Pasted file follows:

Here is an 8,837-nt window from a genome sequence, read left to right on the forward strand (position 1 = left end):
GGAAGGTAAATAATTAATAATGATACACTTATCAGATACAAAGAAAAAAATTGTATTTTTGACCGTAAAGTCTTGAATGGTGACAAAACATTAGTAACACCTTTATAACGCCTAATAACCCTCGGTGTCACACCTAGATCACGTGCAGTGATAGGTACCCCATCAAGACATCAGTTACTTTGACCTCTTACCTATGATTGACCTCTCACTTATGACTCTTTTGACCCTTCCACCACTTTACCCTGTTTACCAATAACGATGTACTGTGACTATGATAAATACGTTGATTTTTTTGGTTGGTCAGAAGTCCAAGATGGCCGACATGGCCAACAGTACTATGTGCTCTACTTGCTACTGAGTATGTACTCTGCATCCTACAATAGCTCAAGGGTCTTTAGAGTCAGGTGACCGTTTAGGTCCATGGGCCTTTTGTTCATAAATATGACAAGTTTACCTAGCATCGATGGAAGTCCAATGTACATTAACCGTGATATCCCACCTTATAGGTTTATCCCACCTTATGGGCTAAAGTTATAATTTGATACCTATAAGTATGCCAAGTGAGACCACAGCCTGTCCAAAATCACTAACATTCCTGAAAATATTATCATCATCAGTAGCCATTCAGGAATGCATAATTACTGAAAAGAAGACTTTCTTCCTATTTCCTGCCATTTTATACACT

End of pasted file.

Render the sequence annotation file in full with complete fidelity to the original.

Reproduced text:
Here is an 8,837-nt window from a genome sequence, read left to right on the forward strand (position 1 = left end):
GGAAGGTAAATAATTAATAATGATACACTTATCAGATACAAAGAAAAAAATTGTATTTTTGACCGTAAAGTCTTGAATGGTGACAAAACATTAGTAACACCTTTATAACGCCTAATAACCCTCGGTGTCACACCTAGATCACGTGCAGTGATAGGTACCCCATCAAGACATCAGTTACTTTGACCTCTTACCTATGATTGACCTCTCACTTATGACTCTTTTGACCCTTCCACCACTTTACCCTGTTTACCAATAACGATGTACTGTGACTATGATAAATACGTTGATTTTTTTGGTTGGTCAGAAGTCCAAGATGGCCGACATGGCCAACAGTACTATGTGCTCTACTTGCTACTGAGTATGTACTCTGCATCCTACAATAGCTCAAGGGTCTTTAGAGTCAGGTGACCGTTTAGGTCCATGGGCCTTTTGTTCATAAATATGACAAGTTTACCTAGCATCGATGGAAGTCCAATGTACATTAACCGTGATATCCCACCTTATAGGTTTATCCCACCTTATGGGCTAAAGTTATAATTTGATACCTATAAGTATGCCAAGTGAGACCACAGCCTGTCCAAAATCACTAACATTCCTGAAAATATTATCATCATCAGTAGCCATTCAGGAATGCATAATTACTGAAAAGAAGACTTTCTTCCTATTTCCTGCCATTTTATACACT